By Stephen Johnson for Daily Mail Australia
One of Australia's leading employment lawyers said modern workplace social media clauses are so strict that even Jesus Christ himself would not evade the bag.
Josh Bornstein, chief lawyer for Maurice Blackburn, said the Folau saga has given rise to & # 39; the mother of all cultural wars & # 39 ;.
He said the matter should be seen in the context of a wider debate on freedom of expression and freedom of religion.
The class action prosecutor criticized social-social clauses in the workplace and stated that Jesus Christ should be out of work today because of & # 39; unemployment that has become ridiculously high in the labor market & # 39 ;.
One of Australia & # 39; s leading employment lawyers suggested that Jesus Christ would be fired as Israel Folau (pictured right with wife Mary) for violating a modern social media clause in the workplace
& # 39; The code and workplace policy conditions now require employees to be effective brand ambassadors on a 24-7 basis and meet requirements that Jesus Christ would not be able to meet if he were still moving among us & # 39 ;, he told the ABC & # 39; s 7.30 program on Tuesday.
& # 39; If Jesus Christ were still moving among us, he would be unemployed. & # 39;
He spoke out when the Australian Christian lobby raised more than $ 1.7 million in just two days to help Folau, a fundamentalist Pentecostal, defeat Rugby Australia in the Fair Work Commission during his resignation in May of his four-year $ contract 4 million.
Starting Wednesday morning, the crowdfunding campaign had more than doubled the $ 765,000 that Folau had accumulated on Go Fund Me four days before the US company closed the deal.
Folau tries to raise 3 million dollars from his supporters, despite being a millionaire with an extensive real estate portfolio, to campaign for religious freedom.
Mr. Bornstein said that Folau & # 39; s lawsuit could run for $ 300,000.
& # 39; I think the $ 3 million idea for his business is ridiculous, & # 39; he said.
Folau was fired last month for tweeting and posting on Instagram that & drunks, homosexuals, adulterers, liars, fornicators, thieves, atheists, idolaters & # 39; needed to repent for their sins and turn to Jesus Christ
& # 39; That case could be conducted for a fraction of that amount and function very effectively. & # 39;
However, the ACL raises extra money in case Folau & # 39; s legal issue has to go to the High Court.
Folau also had an unlikely defender in the left-wing federal Labor MP Stephen Jones, who in vain moved the account of a private member in favor of same-sex marriage in 2012.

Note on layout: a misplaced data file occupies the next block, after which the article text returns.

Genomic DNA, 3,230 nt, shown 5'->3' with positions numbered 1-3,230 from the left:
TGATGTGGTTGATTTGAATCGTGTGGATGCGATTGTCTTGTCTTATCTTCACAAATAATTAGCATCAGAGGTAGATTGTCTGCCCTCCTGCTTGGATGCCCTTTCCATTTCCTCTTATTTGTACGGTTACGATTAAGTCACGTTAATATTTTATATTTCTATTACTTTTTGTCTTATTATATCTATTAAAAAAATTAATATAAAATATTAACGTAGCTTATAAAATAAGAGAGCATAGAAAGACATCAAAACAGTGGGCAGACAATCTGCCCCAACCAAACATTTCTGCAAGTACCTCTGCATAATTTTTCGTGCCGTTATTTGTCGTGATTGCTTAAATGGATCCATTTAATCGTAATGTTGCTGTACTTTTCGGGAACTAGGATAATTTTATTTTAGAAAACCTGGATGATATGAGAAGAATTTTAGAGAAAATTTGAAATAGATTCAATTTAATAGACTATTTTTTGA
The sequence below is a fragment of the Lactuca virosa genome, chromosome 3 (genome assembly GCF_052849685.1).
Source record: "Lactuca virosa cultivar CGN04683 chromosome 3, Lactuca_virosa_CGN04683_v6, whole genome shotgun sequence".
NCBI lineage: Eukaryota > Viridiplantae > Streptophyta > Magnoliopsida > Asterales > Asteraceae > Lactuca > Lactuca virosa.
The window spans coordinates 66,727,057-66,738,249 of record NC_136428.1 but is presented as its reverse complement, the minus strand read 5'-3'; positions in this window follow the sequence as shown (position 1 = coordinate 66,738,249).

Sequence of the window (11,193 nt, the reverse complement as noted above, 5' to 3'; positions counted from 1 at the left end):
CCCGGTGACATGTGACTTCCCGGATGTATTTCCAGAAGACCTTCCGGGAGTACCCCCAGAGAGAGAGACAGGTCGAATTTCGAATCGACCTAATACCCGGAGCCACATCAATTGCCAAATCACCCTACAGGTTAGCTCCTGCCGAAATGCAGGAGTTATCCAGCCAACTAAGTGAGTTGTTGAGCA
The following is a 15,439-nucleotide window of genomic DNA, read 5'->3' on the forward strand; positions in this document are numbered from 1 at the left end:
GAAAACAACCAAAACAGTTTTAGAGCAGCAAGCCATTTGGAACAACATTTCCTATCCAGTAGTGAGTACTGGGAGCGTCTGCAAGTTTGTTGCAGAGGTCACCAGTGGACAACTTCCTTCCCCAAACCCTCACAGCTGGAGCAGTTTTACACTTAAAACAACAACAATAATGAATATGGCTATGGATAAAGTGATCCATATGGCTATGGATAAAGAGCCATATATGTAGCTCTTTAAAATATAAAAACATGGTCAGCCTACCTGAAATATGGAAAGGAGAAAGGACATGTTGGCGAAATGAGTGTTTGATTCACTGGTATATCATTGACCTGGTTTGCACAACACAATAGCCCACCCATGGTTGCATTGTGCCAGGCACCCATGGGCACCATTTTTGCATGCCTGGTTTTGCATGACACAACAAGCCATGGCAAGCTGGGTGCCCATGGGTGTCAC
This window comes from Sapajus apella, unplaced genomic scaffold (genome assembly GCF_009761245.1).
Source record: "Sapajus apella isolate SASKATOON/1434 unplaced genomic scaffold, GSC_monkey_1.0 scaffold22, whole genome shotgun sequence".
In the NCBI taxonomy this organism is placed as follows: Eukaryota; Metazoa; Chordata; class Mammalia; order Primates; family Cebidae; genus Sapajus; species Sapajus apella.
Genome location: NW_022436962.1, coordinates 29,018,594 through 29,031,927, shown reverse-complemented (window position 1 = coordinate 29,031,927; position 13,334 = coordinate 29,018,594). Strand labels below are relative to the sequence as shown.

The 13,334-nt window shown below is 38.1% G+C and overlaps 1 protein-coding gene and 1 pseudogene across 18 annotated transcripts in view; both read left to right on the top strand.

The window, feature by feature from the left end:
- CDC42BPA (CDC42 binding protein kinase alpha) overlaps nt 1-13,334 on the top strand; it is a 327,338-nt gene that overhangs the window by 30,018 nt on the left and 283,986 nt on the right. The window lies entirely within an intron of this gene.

Although he disagreed with the sentiments of the fired rugby union about homosexuals, he said it was a mistake for Rugby Australia to fire him.
& # 39; If we try to push those opinions underground, or somehow try to take away people's ability to express their religious views, I find that not useful at all & # 39 ;, said he Tuesday against ABC Radio National.
Without referring to Folau & # 39; s Polynesian ethnicity, Mr. Jones said that support for multiculturalism requires him to accept different views.
& # 39; This is what multiculturalism looks like, & # 39; he said.
& # 39; It seems that people from different cultures, different beliefs, different backgrounds come to our country and express different opinions, even if they fundamentally disagree with the views I have. & # 39;
Folau also had an unlikely defender in the left-wing federal Labor MP Stephen Jones, who in vain moved the bill of a private member in 2012 in favor of same-sex marriage
Folau was fired last month to twitter and post on Instagram that & # 39; drunks, homosexuals, adulterers, liars, fornicators, thieves, atheists, idolaters & # 39; repent for their sins and turn to Jesus Christ.
Despite paraphrasing New Testament quotes from the Corinthians in the Bible, Rugby Australia, chief executive Raelene Castle, considered them anti-gay.
Mr. Bornstein is described by Maurice Blackburn as & # 39; one of the best employment lawyers in the world & # 39 ;.
Last year he represented ABC journalist Osman Faruqi when he launched defamation against right-wing media commentator Mark Latham, who is now a New South Wales One Nation MP.
Faruqi, the son of Greens senator Mehreen Faruqi, won over forcing Mr. Latham, a former Federal Labor leader, to pay $ 100,000 in legal fees for suggesting his tweets about white people who had encouraged Islamic terrorism.
Mr. Bornstein has been linked to leftist goals during his prevented legal career, as a result of which he saw the Maritime Union of Australia against Patrick Stevedores during the waterfront dispute in 1998.
Josh Bornstein, the chief lawyer for Maurice Blackburn, has spoken out because the fired Wallaby has raised more than $ 1.6 million to fight Rugby Australia (shown with Australian Workers Union National Secretary Daniel Walton)